Some Python Design Patterns

With a summer job doing DNSSEC stuff in Python (for Xelerance) — and recently, web development — I’ve written a lot of python code in the last few weeks. And I’ve noticed that my code has developed a few short, retrospectively obvious, patterns that have simplified my code.

Simple Cases/Permutations with dicts

Have you ever written code of the form:

if a == "apple":
    b = "johny"
elif a == "dog":
    b = "janet"
elif a == "rose":
    b = "Hannah"

This code, while simple, is tedious and space consuming. Here’s an alternative:

b = {"apple": "johny", "dog": "janet", "rose": "Hannah"}[a]

If you want an else case, just use a try…except statement.

I know some people may feel that the other way is clearer (Python seems to have an anti-dense code streak in its community), but I actually think that this way is conceptually simpler.

Replacing “== or ==” with “in List”

Instead of writing

if x == 1 or x == 2 or x == 3:

I now write

if x in [1, 2, 3]:

Use Python Iterators

I thought that in Python everyone would use python iterators. Then I started using ldns and learnt that I was wrong. Shortly after, I started writing ldnsx (Yay cool work!).

Provide Filters in Your APIs

If you’re returning a list of things, it is super handy to provide a filter, like I did in ldnsx or django does.

And now I’m out of ideas. But there’s a few things…


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8 Responses to “Some Python Design Patterns”

  1. Pablo2M Says:

    This line has a error, the correct line is
    b = {“apple”: “johny”, “dog”: “janet”, “rose”: “Hannah”}[a]

  2. tolomea Says:

    You have a bad copy paste error in the second python snippet

  3. Vitalik Buterin Says:

    You could combine the dicts with anonymous functions – replace:

    if (x == 0) do_this();
    elif (x == 1337) do_that();
    elif (x == ‘horse’) do_something_else();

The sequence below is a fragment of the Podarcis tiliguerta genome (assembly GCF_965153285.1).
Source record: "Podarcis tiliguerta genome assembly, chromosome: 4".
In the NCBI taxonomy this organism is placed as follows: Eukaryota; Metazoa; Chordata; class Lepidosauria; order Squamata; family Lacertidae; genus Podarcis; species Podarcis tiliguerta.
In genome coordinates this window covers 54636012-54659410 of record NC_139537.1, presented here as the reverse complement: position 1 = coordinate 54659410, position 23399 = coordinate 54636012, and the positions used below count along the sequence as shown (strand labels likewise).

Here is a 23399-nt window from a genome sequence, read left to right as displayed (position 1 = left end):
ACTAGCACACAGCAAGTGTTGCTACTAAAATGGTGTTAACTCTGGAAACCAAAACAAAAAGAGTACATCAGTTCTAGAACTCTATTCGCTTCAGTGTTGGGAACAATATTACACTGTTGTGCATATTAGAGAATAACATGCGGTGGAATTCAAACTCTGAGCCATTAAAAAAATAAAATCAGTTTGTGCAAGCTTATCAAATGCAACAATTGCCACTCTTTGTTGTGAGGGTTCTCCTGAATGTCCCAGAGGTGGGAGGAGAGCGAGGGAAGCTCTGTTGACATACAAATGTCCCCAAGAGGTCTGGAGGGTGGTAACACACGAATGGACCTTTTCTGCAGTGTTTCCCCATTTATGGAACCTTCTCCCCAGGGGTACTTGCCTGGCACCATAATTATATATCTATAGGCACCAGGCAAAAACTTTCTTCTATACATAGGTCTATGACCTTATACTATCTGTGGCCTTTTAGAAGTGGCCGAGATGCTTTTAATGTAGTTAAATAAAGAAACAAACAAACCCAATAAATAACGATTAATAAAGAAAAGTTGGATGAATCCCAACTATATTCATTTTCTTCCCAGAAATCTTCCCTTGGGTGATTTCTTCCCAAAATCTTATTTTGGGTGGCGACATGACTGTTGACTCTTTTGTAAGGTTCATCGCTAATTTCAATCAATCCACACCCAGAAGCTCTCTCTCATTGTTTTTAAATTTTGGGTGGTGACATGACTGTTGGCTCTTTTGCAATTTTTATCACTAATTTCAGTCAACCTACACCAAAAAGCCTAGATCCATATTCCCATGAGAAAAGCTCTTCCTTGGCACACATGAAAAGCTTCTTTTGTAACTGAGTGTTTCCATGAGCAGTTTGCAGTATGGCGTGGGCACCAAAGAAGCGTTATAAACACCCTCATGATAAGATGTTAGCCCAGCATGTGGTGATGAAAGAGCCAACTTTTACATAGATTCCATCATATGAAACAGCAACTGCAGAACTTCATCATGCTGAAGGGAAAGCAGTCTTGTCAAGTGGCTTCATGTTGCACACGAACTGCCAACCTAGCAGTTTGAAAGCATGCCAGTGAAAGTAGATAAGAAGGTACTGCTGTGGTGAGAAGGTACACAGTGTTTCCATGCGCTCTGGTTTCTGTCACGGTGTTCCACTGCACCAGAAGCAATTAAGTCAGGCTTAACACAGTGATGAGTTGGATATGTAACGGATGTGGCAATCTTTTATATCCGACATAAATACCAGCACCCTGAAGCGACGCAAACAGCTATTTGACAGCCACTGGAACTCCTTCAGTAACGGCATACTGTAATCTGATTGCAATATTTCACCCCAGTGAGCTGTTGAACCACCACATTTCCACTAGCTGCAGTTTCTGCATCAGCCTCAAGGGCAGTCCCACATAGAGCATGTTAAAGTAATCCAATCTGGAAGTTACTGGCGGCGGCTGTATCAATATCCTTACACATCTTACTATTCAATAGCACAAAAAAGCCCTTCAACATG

{0:do_this,1337:do_that,’horse’:do_something_else}[x]();tions – replace:

    if (x == 0) do_this();
    elif (x == 1337) do_that();
    elif (x == ‘horse’) do_something_else();



    • tolomea Says:

      > You could combine the dicts with anonymous functions

      Or not.

      When you are tempted to do something like this you should stop and ask yourself if you are making the program easier or harder to read. The purpose and behavior of the if elif else construct is obvious, with the dictionary version the reader has to stop and think about what it does.

    • christopherolah Says:

      I’ve thought about doing this before. It’s tempting. I’ve even toyed around with rewriting some segments of code this way. But all the ones I’ve tried have come out as uglier and… unpythonistic.

      If I was writing in a language like haskell, where anonymous functions are more syntactically accessible and the culture values shorter more thoughtful code, I’d definitely do something like this. But then, in Haskell, I’d have a case statement that does the same thing, even more elegantly.

  4. Vitalik Buterin Says:

    Sorry about the bad formatting on my above comment – wrote it from a cellphone. You get the idea though.

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